I cannot think of any vehicle I detest more than those van conversions we endure when riding from hotels to airport terminals. Noisy, bouncy, smelly, crude, uncomfortable in every way and surely unsafe at highway speeds. I hate riding in them and feel a wave of terror mixed with nausea every time I climb aboard one of these monstrosities.
But this sort of van conversion makes money for auto manufacturers – especially Ford and General Motors – and those companies in the conversion business, also.
Full-size commercial vans in general are a big cash generator for Ford and GM in particular. In Canada, the numbers are massive: 49 per cent market share for GM, 43 per cent for Ford. Daimler’s Sprinter van has a paltry 1.0 per cent of the market. A few minor players get the rest.
Ford and GM have done almost nothing to service this market in decades. They’ve let their commercial vans and commercial van platforms get old and outdated and the result is a horribly unpleasant experience for anyone who uses these vehicles – from airport commuters to plumbers, and carpenter, and tradespeople of all sorts and, of course, logistics companies and so on and so forth.
Not surprisingly, rival auto companies smell opportunity. Most recently, the Chrysler Group said it will expand its plant in Saltillo, Mexico, to assemble a Ram-branded version of the Fiat Ducato commercial van for North America. Look for this to arrive in 2013, according to a report in Automotive News.
Late last year, Nissan launched its own all-new commercial van in Canada, the NV ($30,998-$39,668). Like Daimler’s Sprinter, it competes against the Ford E150/250/350 Econoline, Chevrolet Express/GMC Savana, Freightliner Sprinter and even to some extent Ford’s Transit Connect.
The NV may not be pretty, but it is exceedingly functional, decently powerful AND fuel efficient, quite comfortable and hugely flexible. You want a delivery van? No problem. A spacious mobile workplace? Sure thing. Versions are sold with more than six-feet of headroom. Camper van conversion? Completely possible. Airport transporter? Of course.
The NV has a lower starting price than the Sprinter ($42,000), which is why Nissan expects the NV to trump the Daimler entry here. Last year Mercedes-Benz sold about 2,500 Sprinters in Canada, but Nissan has designs on sales of at least three times that.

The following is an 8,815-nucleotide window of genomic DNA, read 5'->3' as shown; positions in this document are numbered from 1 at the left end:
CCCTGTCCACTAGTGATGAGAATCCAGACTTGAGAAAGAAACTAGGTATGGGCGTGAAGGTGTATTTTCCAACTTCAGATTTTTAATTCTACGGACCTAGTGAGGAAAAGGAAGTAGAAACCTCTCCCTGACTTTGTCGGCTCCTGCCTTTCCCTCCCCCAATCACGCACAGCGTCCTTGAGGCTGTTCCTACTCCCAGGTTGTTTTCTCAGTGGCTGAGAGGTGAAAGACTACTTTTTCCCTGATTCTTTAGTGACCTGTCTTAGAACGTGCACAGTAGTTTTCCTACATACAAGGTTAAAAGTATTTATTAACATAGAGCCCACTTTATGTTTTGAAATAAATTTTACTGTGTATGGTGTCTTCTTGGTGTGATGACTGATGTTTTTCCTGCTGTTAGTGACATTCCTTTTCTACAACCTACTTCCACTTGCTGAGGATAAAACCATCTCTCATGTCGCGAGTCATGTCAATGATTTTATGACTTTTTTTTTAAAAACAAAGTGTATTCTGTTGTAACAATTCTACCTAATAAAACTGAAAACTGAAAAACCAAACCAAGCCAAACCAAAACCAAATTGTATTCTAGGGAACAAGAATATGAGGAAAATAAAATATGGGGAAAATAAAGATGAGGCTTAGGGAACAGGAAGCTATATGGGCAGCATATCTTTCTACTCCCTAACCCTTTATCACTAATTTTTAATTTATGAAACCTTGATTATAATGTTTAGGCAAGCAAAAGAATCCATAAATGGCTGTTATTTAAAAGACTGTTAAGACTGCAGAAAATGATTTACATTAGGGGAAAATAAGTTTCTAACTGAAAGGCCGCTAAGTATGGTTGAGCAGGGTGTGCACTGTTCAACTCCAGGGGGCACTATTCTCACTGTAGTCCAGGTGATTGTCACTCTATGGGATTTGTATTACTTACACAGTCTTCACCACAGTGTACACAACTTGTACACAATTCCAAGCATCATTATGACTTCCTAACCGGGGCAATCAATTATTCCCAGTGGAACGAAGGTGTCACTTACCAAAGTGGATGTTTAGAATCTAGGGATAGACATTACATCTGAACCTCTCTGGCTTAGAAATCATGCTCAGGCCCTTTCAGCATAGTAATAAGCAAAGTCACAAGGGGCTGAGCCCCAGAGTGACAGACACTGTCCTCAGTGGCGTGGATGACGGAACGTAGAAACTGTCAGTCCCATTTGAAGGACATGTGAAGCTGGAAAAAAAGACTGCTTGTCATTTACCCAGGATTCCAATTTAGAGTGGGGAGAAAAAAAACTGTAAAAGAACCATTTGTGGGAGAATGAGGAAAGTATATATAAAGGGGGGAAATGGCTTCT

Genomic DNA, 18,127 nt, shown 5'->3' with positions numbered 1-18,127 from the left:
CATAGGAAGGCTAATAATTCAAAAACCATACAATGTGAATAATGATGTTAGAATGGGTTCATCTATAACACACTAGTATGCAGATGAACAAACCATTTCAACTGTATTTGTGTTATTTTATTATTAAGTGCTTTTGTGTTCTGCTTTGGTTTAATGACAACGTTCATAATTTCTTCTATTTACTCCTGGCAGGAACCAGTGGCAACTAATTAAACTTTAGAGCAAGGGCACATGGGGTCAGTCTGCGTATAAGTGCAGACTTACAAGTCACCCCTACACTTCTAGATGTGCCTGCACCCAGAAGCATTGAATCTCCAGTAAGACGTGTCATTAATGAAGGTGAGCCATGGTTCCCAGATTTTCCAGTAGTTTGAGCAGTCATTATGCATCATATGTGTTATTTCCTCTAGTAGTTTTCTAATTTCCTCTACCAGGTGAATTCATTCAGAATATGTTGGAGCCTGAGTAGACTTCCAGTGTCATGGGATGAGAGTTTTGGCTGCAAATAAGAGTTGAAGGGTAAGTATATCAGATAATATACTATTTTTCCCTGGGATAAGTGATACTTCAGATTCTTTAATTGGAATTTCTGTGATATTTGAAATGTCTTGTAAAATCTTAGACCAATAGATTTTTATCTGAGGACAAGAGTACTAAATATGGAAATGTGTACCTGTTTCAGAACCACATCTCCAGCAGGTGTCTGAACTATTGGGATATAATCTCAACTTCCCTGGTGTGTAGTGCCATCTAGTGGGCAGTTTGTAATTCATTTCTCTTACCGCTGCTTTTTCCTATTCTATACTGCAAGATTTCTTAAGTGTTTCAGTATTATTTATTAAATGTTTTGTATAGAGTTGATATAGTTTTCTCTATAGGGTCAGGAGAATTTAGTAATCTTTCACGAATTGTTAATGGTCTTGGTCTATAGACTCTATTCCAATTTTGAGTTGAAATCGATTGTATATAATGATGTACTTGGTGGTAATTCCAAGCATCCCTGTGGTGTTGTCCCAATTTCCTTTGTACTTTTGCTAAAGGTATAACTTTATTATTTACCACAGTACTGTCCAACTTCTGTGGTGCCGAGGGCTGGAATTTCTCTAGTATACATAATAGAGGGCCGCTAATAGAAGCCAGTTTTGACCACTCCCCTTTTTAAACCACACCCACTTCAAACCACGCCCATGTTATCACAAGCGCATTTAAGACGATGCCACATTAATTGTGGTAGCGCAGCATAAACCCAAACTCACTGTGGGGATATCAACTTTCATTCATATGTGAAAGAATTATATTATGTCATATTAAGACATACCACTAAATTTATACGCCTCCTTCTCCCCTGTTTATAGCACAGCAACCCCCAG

For its part, Mercedes positions its Sprinter as something of a “premium” entry. Premium includes an advantage in ownership costs, argues Mercedes-Benz Canada.
Last year, the Merc types – sensing the new Nissan competition - shared the results of a study which argues the Sprinter has the lowest cost of ownership in its class. The calculations were based on an average driving distance of 25,000 kilometres per year for five years, and measured eight major costs associated with owning a vehicle: depreciation, fees and taxes, financing, fuel, insurance, maintenance, opportunity cost, and repairs.
“The study concluded that the Mercedes-Benz Sprinter offers a total cost of ownership that is 7.7 per cent to 9.1 per cent lower than its competitors,” notes Mercedes, adding, “This translates into a savings of approximately $6,000 - $7,000 over a five year period.” Low fuel costs and longer maintenance intervals were key in lowering the Sprinter’s ownership costs.
“Buyers often think they are saving money because they pay less at the dealership, but as we saw with the Mercedes-Benz Sprinter, a higher priced vehicle can provide significant savings when buyers look at the total cost of owning a vehicle,” said Vincentric president David Wurster.
These developments should alarm Ford and GM, both of which have thoroughly ignored and completely disrespected commercial van customers for years, no decades. Once customers and users experience something better than those rattle-trap airporters I hate so much, they’ll move along to the new, new thing from Sprinter, Nissan and soon Ram. Once that business is lost, Ford and GM will have a tough time winning it back.